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A Day In the Life of a Struggle Rapper

"As an independent artist, the fear is the hardest part. If you can get past yourself, you can get past anything."

“Most days I wake up around 6, roll outta bed, kiss my dog goodbye, and drive to the studio,” Amplified says, laughing.

Sitting across the picnic table from me and my notepad, he’s trying hard to capture in words something elusive. I can see it dancing behind his eyes; an overpowering love for the music he makes, and a driving hunger for what comes next.

At 22 years old, Amp is one of thousands upon thousands of young rappers who believe wholeheartedly that he will make it. That he will be the exception, a success story that defies the odds. Every hour of every day, Amplified moves with both eyes locked on that dream. His 24/7 hustle epitomizes a day in the life of a “struggle rapper.”  

“In the morning, it’s always music first,” Amp continues, excited to speak on his art. “Plotting and planning on how to get it out there, or writing a new song, or making a new beat. As soon as I get in the car I’m thinking about my music.” 

That sounds romantic, but it’s far from the full picture.

“By afternoon, I’m usually in a team meeting or working on editing a commercial for NEEBA,” says AMP, referring to the Silicon Valley-based start-up marketing agency where he works full-time. “Podcasts, videos, whatever comes my way. Most days I’m working on projects until pretty late, and after that, it’s more music.” By the time Amp gets in his car to head home, it’s often close to midnight.  

In the time in between, every lunch break and minute of breathing room is about hip-hop. Spitting a line again and again until it lands right. Re-writing a hook for the thirtieth time because something still feels off. Sending rough versions of tracks to peers for their critique. When you’re checking your Twitter feed or watching NBA highlights on YouTube, Amp is doing everything he can to get better at his craft.

Viewed from afar, Amp’s a “struggle rapper”: the underground dreamer rhyming at a cypher circle and pouring his heart into a track for his SoundCloud page. The kid who works 18-hour days burning the candle at both ends in pursuit of a long-shot dream that, statistically, probably won’t pan out.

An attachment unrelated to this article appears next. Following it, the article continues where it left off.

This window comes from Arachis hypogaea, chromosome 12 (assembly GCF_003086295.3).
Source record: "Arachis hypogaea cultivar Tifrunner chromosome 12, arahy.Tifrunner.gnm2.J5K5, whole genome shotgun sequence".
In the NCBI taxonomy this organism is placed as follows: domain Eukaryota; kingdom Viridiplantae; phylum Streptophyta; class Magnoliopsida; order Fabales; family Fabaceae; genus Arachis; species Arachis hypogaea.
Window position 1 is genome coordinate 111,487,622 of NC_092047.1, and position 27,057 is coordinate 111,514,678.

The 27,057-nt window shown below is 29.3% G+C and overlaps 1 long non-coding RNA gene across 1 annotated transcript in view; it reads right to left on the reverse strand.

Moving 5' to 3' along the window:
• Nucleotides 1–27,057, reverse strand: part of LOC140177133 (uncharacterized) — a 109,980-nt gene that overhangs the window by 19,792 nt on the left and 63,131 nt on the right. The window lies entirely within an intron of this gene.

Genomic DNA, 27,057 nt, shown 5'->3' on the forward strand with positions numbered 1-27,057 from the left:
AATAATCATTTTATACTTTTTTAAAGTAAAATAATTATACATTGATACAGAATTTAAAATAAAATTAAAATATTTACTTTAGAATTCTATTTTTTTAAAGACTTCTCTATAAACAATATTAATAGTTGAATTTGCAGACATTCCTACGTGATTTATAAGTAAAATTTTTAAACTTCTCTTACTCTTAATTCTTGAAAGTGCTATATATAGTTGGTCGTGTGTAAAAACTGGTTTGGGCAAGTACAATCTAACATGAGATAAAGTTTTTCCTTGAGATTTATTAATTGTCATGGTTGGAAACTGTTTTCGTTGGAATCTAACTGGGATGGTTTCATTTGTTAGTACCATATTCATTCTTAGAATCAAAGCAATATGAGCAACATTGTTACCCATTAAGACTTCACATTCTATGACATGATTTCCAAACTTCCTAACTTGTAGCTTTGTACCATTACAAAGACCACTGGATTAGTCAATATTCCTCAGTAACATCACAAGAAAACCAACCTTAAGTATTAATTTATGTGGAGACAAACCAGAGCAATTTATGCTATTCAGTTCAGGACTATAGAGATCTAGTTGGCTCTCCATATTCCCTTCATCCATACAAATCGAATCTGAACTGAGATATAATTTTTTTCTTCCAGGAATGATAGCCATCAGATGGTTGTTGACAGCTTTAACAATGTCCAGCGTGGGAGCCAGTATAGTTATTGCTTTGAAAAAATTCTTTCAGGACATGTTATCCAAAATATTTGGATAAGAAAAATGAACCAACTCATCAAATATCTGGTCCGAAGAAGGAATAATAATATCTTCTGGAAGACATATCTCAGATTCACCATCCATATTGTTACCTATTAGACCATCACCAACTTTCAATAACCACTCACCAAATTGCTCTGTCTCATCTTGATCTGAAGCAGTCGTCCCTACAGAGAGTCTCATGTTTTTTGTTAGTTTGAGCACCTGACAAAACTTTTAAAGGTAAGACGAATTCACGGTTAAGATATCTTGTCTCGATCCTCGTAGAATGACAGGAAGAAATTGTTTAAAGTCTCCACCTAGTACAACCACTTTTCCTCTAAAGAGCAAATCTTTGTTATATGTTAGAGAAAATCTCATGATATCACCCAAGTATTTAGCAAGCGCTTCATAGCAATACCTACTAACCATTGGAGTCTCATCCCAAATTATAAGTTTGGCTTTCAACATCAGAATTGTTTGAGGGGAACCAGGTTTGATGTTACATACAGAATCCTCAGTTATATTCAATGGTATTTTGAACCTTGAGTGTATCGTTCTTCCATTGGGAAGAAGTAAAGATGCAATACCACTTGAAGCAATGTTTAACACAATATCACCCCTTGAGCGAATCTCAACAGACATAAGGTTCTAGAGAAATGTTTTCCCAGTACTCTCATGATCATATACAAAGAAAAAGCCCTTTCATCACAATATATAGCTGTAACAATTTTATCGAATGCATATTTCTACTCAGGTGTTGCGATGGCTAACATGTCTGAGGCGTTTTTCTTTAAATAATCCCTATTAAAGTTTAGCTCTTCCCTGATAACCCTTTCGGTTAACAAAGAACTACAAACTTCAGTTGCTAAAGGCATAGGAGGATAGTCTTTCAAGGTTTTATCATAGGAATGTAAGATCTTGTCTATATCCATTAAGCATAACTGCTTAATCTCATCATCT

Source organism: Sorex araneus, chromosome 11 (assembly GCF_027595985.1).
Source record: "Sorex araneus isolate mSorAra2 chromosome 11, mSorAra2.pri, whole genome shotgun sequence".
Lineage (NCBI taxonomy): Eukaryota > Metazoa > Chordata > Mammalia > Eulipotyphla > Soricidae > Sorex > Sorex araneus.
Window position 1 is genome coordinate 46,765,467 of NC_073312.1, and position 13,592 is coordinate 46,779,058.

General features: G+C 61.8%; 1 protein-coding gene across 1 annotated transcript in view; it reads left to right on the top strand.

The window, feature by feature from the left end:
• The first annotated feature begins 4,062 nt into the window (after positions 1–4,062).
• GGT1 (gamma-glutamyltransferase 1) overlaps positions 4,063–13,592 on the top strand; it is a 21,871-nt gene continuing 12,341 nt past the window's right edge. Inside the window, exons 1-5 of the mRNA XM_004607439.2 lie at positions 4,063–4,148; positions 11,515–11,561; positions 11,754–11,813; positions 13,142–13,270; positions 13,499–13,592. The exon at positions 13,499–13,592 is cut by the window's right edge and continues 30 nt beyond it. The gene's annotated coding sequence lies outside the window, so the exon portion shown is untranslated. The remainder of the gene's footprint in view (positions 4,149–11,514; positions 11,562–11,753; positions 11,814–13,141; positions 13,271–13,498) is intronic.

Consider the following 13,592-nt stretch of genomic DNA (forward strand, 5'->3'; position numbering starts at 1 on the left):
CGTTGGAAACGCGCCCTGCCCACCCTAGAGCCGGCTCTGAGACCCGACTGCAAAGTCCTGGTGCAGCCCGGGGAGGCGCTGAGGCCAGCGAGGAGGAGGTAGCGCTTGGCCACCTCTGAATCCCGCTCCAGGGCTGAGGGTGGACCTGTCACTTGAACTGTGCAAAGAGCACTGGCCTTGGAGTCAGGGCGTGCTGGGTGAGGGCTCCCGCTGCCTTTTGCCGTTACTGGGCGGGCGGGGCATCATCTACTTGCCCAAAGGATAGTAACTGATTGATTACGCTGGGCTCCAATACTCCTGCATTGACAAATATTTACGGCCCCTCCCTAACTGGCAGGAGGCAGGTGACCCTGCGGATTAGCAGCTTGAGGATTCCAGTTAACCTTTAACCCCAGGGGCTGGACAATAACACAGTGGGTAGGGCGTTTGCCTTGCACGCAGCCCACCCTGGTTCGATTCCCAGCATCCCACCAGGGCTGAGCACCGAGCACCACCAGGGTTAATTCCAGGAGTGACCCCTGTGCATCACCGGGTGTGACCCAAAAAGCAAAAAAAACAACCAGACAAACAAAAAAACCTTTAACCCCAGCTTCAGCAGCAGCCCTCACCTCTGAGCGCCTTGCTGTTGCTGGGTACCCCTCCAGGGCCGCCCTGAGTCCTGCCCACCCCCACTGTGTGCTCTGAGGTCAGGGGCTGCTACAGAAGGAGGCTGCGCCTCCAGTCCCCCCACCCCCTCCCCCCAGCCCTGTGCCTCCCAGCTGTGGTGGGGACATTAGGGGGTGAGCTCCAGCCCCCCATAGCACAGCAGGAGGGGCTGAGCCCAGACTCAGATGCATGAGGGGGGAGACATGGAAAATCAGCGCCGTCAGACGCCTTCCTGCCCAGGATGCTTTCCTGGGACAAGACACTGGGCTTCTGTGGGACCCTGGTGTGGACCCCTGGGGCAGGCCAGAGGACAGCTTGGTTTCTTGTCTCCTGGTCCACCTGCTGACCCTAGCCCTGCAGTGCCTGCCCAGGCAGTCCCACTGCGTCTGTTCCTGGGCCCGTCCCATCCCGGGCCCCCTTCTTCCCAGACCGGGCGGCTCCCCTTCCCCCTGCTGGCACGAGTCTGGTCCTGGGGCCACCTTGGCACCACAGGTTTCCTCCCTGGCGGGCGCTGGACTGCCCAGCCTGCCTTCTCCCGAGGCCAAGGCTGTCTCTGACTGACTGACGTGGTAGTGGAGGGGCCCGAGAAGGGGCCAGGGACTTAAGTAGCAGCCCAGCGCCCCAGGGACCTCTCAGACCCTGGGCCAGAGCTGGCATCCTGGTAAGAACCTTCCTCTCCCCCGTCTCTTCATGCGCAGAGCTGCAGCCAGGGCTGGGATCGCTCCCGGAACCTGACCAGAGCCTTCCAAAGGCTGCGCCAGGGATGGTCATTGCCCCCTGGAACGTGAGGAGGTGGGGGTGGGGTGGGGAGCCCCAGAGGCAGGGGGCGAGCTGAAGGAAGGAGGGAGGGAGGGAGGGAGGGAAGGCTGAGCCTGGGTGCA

Sitting across the table from him, it's clear Amp’s a force of nature. He’s got a focus that’s rare among today's generation; his art is everything to him. He’s seen the odds, but working against them is all he knows.

“The struggle of what we’re building becomes a necessity of who we are,” Amplified explains. “I know rappers who say they want a career, but you gotta ask yourself, do you really wanna do this? Are you willing to bleed out the eyes for this?” If the answer is yes, fighting to make ends meet while devoting everything you’ve got to perfecting the art of being an MC comes with the territory.  

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It’s not glamorous; it’s not about the lifestyle or the chance of becoming famous or anything you’d see in a big budget rap video. The average MC in America works a day job and scrapes to get by just like most of us. For this group of artists, hundreds of thousands of them, hip-hop is an identity; a sense of purpose; a community with open arms.   

“When I got into hip-hop it was like, 'This is it, I fit in,'” Amp reminisces. When I ask him what it is about the community that is so special, he doesn’t miss a beat. “We’re all here because we have the same struggles. Internal, external. Hip-hop is just the outlet.”  

In our commercialized modern culture, that outlet itself isn’t celebrated enough. It’s easy to complain that there are too many rappers these days. But every one of those artists, from the biggest breakout star of the year to the lowliest SoundCoud rapper, is expressing themselves. And that’s almost always a good thing, even if every mixtape or loosie isn't a classic.  

In the face of Amp’s unbridled positivity, it’s hard to find the right way to ask him about what the alternative is, about what he’ll do if there isn't a career in rap in his future. It’s hard to imagine he even entertains the idea. The closest I come is asking him if he ever gets scared.

“As an independent artist, the fear is the hardest part. If you can get past yourself, you can get past anything.” A real day in the life of a struggle rapper? “My daily reality is about beating myself, beating my fear.”  

There’s an intensity in his voice that is powerful and undeniable, and my last question finds an answer just as heartfelt when I ask Amp how he keeps going. After flashing a quick smile, he offers the perfect response to explain all the sleepless nights and perpetual grinding: “It’s about developing the initiative to get ahead of who you are.”

Constant progression, constant reinvention, and tireless devotion. Becoming the better you. That’s what hip-hop does for Amp, and it’s what it does for thousands of other artists struggling to realize a far-fetched dream that most will realistically never come close to achieving.       

But it doesn’t matter, really. Ultimately, whether or not Amplified makes it in hip-hop, hip-hop has made him who he is, and there’s immense value in that. No one can say the struggle was for nothing.  

By the time Amp rests his head on his pillow for the night, it’s sometime in the AM.  His bills are paid, a few new bars are written, and it’s time for him to rest, catching only a brief respite before waking to struggle through another day in his quest for a legacy.  

A day in the life of a struggle rapper isn’t easy, but it’s all that an artist like Amp knows, and he wouldn’t have it any other way.


By Cassidy Kakin. Follow him on Twitter.

Photo Credit: Instagram



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